• Challenges in researching zines? e.g. metadata
  • Resources for researching zines:
  1. zinewiki – can we reach out 1x/yr to ask people to update zinewiki entries?
  2. info
  3. zinelibrarians yahoo group
  4. Google zine libraries/archives map
  • Particular areas, examples of richness, that zines do well with e.g. health, queer zines, trans zines, punk music… – we can link here to lists we made/are going to make of zines in particular categories
  • ALTHOUGH zines are about absolutely anything/everything

 

We also thought it would be good to post a sample research guide on one subject e.g. bikes.

 

PS Can we have a Donate Zines page on zinelibraries.info?

Session 1a: Zine Union Catalog Update, ZLuC

In Milwaukee we decided we needed a metadata standard that is interchangeable between folks who work as barefoot librarians and academic and public libraries.

Last year (2014 in NC): we will have breakout groups. Since September we’ve had a core group (Jenna, Milo, Honor, Rhonda, Alyssa, Eric, Christina), and we’ve had teleconferences/work sessions every 2 weeks

Notes are all on etherpad: http://etherpad.wikimedia.org/p/zineunioncatalog

Current conversation: we’re ready to start building a union catalog and wondering what that means:

Soliciting funds for server space ($140 of $240 annual fee through in-house fundraising)

Taking xxZINECORExx and mapped it to Dublin Core terms. Currently lives at GitHub: https://github.com/MiloQZAP/xZINECOREx ,  https://github.com/MiloQZAP/xZINECOREx/blob/master/MAP/MAP_1.csv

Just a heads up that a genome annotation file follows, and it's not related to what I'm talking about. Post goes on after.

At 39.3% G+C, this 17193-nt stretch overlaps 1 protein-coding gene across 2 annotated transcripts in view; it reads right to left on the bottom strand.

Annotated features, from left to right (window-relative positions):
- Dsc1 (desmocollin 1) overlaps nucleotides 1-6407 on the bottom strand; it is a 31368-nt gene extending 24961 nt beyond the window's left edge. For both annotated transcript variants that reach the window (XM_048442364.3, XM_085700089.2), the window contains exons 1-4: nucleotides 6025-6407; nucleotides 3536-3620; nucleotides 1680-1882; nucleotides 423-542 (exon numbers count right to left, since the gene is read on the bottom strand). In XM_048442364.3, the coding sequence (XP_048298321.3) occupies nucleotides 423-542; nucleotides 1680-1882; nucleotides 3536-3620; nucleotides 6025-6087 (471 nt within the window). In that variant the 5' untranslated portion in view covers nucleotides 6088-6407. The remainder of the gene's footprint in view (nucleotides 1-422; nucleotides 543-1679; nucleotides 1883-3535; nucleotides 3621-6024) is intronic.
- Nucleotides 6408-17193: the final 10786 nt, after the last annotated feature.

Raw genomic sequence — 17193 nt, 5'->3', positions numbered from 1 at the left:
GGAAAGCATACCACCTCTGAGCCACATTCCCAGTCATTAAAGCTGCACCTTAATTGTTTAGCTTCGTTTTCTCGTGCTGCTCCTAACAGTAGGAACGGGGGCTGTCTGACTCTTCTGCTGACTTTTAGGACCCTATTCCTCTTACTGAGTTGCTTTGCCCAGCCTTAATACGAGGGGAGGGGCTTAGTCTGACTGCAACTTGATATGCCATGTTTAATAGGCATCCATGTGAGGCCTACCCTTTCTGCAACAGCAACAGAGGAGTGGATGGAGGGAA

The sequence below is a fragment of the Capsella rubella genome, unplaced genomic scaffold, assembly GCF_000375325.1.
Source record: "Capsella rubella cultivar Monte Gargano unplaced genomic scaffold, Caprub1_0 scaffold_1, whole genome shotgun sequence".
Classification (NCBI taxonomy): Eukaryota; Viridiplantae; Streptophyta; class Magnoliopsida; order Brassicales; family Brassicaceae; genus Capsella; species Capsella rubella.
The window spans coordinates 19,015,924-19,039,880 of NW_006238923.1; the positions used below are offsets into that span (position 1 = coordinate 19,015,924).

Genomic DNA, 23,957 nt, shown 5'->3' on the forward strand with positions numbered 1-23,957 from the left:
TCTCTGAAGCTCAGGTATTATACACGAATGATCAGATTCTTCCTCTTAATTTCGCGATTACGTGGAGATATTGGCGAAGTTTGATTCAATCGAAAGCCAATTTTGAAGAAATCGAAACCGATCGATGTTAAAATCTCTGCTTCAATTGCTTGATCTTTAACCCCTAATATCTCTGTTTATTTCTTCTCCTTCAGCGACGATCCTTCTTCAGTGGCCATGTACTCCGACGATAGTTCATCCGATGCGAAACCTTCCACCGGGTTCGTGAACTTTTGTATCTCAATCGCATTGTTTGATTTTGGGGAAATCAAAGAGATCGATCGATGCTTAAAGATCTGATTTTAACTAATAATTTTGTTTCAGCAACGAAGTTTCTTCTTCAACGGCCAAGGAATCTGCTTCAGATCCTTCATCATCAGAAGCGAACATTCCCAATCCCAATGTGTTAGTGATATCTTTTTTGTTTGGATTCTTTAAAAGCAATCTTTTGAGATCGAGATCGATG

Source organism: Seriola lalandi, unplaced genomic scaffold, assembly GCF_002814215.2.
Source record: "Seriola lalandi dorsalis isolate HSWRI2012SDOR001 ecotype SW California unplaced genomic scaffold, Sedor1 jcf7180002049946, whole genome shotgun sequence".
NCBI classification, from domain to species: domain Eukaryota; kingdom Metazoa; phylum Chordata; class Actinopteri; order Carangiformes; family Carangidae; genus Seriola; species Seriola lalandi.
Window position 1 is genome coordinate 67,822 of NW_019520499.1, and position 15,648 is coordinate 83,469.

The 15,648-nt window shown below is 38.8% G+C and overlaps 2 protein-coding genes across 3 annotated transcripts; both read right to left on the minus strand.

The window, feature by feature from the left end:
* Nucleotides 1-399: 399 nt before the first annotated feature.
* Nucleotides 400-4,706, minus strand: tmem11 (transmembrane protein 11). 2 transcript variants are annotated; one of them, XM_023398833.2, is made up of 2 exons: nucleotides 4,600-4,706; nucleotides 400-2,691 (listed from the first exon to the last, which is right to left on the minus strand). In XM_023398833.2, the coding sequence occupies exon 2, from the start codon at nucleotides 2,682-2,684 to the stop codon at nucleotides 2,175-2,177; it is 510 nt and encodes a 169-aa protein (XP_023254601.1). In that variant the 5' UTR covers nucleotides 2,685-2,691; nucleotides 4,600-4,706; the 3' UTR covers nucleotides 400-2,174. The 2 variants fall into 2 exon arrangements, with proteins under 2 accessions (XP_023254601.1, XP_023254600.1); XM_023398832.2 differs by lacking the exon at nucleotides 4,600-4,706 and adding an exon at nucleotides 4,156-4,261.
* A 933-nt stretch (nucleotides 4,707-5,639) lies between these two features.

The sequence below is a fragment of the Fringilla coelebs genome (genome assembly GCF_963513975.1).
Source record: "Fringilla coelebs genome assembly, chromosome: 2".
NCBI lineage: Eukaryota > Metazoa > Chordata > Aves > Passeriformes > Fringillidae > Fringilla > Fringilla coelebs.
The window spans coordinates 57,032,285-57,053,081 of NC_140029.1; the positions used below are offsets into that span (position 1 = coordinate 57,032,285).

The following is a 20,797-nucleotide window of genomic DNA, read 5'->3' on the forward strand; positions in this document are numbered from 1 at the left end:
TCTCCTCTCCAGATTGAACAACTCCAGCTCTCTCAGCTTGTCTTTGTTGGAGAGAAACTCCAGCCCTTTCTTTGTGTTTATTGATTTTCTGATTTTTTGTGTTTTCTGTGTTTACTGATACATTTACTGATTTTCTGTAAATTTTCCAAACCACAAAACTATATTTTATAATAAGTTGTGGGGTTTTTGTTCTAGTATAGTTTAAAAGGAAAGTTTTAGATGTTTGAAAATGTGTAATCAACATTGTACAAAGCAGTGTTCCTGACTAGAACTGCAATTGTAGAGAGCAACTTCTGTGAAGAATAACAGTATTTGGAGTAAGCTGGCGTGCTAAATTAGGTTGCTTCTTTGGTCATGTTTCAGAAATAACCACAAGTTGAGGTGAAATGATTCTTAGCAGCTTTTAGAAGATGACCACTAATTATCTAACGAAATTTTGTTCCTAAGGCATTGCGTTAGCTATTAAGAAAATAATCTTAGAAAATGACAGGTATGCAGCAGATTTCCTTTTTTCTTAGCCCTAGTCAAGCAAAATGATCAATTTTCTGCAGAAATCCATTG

Each of the fields has a scope note in the field.

Things that got codified during our work:

Genre terms in terms of Content and Form of material:

Form vs. Content:

Type, carrier type: print, audio, video, e-zine

Content: subject matter (e.g., cook zine, diy zine, do we want hierarchies?, fanzine, literary zine) –> we need to work on equivalencies and/or hierarchies… e.g., Parent zines and sub topic: mama zine, papa zine

Genre form: 24-hour zine, APA zines (Amateur press association)

We would like to have a preferred term for things that is local to an institution but refers to the preferred vocabulary term.

Pull from different vocabularies like local taxonomies

Anchor archive vocabulary is already accessible via linked open data (thanks to: ____ — please fill in the name?)

There was a need for scope notes to allow for inclusive catalog with different vocabularies so we added scope notes for terms for disambiguate